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Osteopathy consultation and treatment

Book a home visit from a degree-qualified expert in muscle, joint and bone health.

No referral needed

You've got:

Back or neck pain; sore joints; arthritis; sciatica; migraines; a sports injury; joint or muscle pain associated with pregnancy

From £89

Benefits of osteopathy:

  • At-home treatment from a qualified, insured and registered osteopath

  • An initial consultation or follow-up treatment, with no need for a referral from your GP

  • Support with health conditions affecting your joints, muscles or bones

Realign with a pro

Osteopaths work with people who experience chronic pain, have previous injuries or suffer from migraines. They’re a bit like mechanics for your body, working to treat presenting issues with your joints, muscles and bones, and prevent future ones.

During your treatment

If this is your first session, your osteopath will start with a consultation and physical assessment to get a full picture of your health and treatment goals. In most cases, they’ll then treat you using manipulation, soft tissue therapy and stretching.

They’ll also put together a plan to help address those issues in the long term. That could include anything from daily stretches you can do on your own to a series of appointments with them.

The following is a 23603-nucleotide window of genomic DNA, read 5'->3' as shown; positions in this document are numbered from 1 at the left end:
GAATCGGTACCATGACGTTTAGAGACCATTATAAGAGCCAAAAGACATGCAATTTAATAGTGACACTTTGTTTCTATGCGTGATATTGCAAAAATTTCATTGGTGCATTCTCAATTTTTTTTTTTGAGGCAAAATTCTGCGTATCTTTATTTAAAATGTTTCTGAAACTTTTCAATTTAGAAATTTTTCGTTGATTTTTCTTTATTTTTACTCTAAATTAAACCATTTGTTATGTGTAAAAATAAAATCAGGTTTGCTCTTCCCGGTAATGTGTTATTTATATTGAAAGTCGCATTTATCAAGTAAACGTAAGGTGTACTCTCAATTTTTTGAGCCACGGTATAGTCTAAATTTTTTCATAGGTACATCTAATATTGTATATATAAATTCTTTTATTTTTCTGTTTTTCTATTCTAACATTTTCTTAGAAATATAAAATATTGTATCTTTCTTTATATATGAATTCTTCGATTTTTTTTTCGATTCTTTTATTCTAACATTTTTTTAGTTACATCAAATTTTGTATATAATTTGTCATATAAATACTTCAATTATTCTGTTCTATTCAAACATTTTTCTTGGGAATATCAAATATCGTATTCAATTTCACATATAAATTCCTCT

During your session, they may ask you to undress to your underwear (or a sports top and leggings – whatever you’re most comfortable with), so they can fully assess your spine, joints and soft tissue.

Your osteopath may recommend further follow-up treatment (online or in person), which they can help you book.

More info about mobile osteopathy

Osteopathy treats the body holistically, meaning it can help to treat a number of conditions both directly and indirectly. So while an osteopath might use manual therapy to treat arthritis, sciatica, lower back pain and plantar fasciitis, the extra work they do to correct your alignment and posture can help with things like sinusitis, migraines, indigestion and tinnitus. 

Urban osteopaths are all fully registered with the General Osteopathic Council. That means they’ve got a four- or five-year degree programme under their belt, and a minimum of a thousand hours of clinical training. You’re in good hands.

Osteopaths occasionally crack joints to help relieve tension, but they’ll always check it’s okay beforehand. Cranial osteopathy requires specific training which not all osteopaths have – if it’s something you’re after, check it’s listed in your osteopath’s bio before booking, or ask them via instant message. 

Osteopathy should never hurt, although your treatment might involve some manual stretches and manipulations which can get uncomfortable at times. Always let your osteopath know if you’re in pain.

The practices of osteopathy and physio can occasionally overlap, but the best way to think about the difference is prehab vs rehab. It’s best to see an osteopath when you’re in fair to moderate discomfort or pain, and concerned your lifestyle might be making a physical health condition worse. It’s best to see a physio after injury or illness for more detailed guidance on rebuilding strength and mobility.

Yes, for regular appointments with the same osteopath, simply search for their name when you go to choose a practitioner.

Yes, osteopathy is a safe treatment to book if you’re pregnant. Browse osteopaths’ individual bios to find a pregnancy specialist.

Yes, osteopathy is a safe way to treat and prevent physical health conditions. It’s heavily regulated by the General Osteopathic Council (GOsC) to make sure only qualified professionals can work as osteopaths under strict rules on safety.